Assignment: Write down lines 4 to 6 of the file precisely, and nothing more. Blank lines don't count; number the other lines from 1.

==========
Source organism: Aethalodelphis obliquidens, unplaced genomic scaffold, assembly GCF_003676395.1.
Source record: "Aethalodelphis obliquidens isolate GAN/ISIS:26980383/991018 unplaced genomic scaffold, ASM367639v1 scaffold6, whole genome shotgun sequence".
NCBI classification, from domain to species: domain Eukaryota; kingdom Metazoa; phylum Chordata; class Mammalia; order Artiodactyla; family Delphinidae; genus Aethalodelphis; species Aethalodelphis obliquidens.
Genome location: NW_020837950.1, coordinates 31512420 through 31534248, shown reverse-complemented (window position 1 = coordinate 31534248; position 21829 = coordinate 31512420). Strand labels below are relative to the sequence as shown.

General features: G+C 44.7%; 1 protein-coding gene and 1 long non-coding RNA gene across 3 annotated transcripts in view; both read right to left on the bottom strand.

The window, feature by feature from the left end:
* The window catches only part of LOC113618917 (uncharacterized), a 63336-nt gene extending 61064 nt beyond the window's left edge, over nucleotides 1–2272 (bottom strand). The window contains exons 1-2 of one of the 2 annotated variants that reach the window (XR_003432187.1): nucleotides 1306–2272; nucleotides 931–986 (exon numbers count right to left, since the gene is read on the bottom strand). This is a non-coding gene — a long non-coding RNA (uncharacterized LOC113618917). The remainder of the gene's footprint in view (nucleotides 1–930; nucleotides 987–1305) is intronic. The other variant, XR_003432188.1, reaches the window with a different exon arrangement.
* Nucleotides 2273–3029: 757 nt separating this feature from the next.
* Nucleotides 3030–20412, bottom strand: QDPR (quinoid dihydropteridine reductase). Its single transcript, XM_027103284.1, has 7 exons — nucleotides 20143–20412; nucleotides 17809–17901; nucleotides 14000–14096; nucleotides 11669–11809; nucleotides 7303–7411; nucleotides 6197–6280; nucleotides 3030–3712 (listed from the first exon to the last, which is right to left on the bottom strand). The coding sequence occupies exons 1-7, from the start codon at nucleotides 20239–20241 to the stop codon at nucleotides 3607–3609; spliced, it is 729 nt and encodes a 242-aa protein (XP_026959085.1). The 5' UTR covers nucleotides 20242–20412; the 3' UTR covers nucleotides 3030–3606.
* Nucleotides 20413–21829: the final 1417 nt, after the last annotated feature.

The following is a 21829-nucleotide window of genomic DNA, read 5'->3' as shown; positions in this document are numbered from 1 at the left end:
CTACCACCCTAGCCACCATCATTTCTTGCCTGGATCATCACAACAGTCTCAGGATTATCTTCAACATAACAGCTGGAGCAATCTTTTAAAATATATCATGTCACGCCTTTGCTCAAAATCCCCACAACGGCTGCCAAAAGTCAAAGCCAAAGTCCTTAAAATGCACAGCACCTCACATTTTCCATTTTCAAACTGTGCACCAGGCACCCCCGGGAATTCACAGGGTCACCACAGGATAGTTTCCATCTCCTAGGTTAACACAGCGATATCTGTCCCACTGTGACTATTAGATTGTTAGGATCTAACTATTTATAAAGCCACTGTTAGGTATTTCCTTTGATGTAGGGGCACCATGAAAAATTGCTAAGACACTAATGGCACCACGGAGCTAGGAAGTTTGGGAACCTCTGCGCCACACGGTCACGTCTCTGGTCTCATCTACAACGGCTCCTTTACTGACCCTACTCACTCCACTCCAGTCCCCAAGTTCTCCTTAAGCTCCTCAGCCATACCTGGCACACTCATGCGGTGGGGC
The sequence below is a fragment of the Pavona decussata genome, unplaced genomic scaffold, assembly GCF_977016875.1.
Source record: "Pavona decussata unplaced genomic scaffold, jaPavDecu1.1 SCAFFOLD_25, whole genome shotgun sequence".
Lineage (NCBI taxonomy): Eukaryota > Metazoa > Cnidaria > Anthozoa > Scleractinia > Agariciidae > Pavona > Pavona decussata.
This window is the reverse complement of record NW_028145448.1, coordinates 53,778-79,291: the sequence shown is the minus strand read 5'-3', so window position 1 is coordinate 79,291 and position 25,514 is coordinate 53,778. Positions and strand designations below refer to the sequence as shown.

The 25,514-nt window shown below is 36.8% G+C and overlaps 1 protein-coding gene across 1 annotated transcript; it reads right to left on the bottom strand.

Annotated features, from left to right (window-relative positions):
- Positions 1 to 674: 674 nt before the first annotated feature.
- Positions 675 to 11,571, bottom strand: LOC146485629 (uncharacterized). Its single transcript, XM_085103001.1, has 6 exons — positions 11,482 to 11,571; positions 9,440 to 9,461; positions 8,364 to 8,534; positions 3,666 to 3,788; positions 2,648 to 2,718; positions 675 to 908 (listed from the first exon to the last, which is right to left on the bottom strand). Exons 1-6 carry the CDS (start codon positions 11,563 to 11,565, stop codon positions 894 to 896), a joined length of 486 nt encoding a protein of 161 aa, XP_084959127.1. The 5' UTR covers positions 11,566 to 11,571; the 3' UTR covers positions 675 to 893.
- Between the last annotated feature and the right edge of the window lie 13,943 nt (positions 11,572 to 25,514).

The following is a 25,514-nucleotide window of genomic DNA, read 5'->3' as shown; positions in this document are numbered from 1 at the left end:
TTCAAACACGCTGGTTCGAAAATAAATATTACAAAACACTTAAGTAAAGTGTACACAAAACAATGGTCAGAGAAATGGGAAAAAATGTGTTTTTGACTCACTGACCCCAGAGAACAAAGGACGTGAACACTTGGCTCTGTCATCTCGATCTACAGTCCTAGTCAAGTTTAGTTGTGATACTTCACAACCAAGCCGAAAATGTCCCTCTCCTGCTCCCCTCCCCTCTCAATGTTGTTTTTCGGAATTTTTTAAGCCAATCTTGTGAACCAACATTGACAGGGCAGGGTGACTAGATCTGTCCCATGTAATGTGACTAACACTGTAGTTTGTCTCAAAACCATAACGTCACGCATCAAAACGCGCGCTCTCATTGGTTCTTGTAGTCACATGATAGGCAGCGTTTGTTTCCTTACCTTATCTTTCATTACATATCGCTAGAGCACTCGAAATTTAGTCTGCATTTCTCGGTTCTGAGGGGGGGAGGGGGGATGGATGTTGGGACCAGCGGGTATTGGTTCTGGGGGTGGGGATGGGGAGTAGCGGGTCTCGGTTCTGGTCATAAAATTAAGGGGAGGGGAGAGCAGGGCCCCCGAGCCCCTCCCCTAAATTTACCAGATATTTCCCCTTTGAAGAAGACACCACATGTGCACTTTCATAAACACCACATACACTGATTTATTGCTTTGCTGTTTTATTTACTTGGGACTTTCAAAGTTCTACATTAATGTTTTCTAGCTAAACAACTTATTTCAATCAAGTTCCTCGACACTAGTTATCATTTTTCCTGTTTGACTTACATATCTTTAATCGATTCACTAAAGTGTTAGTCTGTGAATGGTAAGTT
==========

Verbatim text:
Genome location: NW_020837950.1, coordinates 31512420 through 31534248, shown reverse-complemented (window position 1 = coordinate 31534248; position 21829 = coordinate 31512420). Strand labels below are relative to the sequence as shown.

General features: G+C 44.7%; 1 protein-coding gene and 1 long non-coding RNA gene across 3 annotated transcripts in view; both read right to left on the bottom strand.

The window, feature by feature from the left end: